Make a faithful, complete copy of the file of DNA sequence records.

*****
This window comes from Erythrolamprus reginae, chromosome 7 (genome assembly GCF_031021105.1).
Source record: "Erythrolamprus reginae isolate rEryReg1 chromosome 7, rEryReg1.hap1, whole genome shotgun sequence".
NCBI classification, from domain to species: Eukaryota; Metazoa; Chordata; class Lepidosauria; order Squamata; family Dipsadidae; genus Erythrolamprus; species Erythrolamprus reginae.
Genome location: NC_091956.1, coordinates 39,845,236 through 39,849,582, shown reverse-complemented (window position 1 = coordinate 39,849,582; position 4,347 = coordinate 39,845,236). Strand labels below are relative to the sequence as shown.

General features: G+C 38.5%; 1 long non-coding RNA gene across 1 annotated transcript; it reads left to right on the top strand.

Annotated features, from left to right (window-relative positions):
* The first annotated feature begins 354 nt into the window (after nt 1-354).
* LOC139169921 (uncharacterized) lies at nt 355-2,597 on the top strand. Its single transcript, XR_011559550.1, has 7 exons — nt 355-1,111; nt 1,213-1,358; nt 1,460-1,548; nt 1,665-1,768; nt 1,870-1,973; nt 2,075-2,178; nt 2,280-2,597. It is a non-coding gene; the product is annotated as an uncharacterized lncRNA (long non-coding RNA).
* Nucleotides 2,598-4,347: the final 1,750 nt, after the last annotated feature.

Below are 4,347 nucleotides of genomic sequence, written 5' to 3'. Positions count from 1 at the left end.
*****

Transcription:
This window comes from Erythrolamprus reginae, chromosome 7 (genome assembly GCF_031021105.1).
Source record: "Erythrolamprus reginae isolate rEryReg1 chromosome 7, rEryReg1.hap1, whole genome shotgun sequence".
NCBI classification, from domain to species: Eukaryota; Metazoa; Chordata; class Lepidosauria; order Squamata; family Dipsadidae; genus Erythrolamprus; species Erythrolamprus reginae.
Genome location: NC_091956.1, coordinates 39,845,236 through 39,849,582, shown reverse-complemented (window position 1 = coordinate 39,849,582; position 4,347 = coordinate 39,845,236). Strand labels below are relative to the sequence as shown.

General features: G+C 38.5%; 1 long non-coding RNA gene across 1 annotated transcript; it reads left to right on the top strand.

Annotated features, from left to right (window-relative positions):
* The first annotated feature begins 354 nt into the window (after nt 1-354).
* LOC139169921 (uncharacterized) lies at nt 355-2,597 on the top strand. Its single transcript, XR_011559550.1, has 7 exons — nt 355-1,111; nt 1,213-1,358; nt 1,460-1,548; nt 1,665-1,768; nt 1,870-1,973; nt 2,075-2,178; nt 2,280-2,597. It is a non-coding gene; the product is annotated as an uncharacterized lncRNA (long non-coding RNA).
* Nucleotides 2,598-4,347: the final 1,750 nt, after the last annotated feature.

Below are 4,347 nucleotides of genomic sequence, written 5' to 3'. Positions count from 1 at the left end.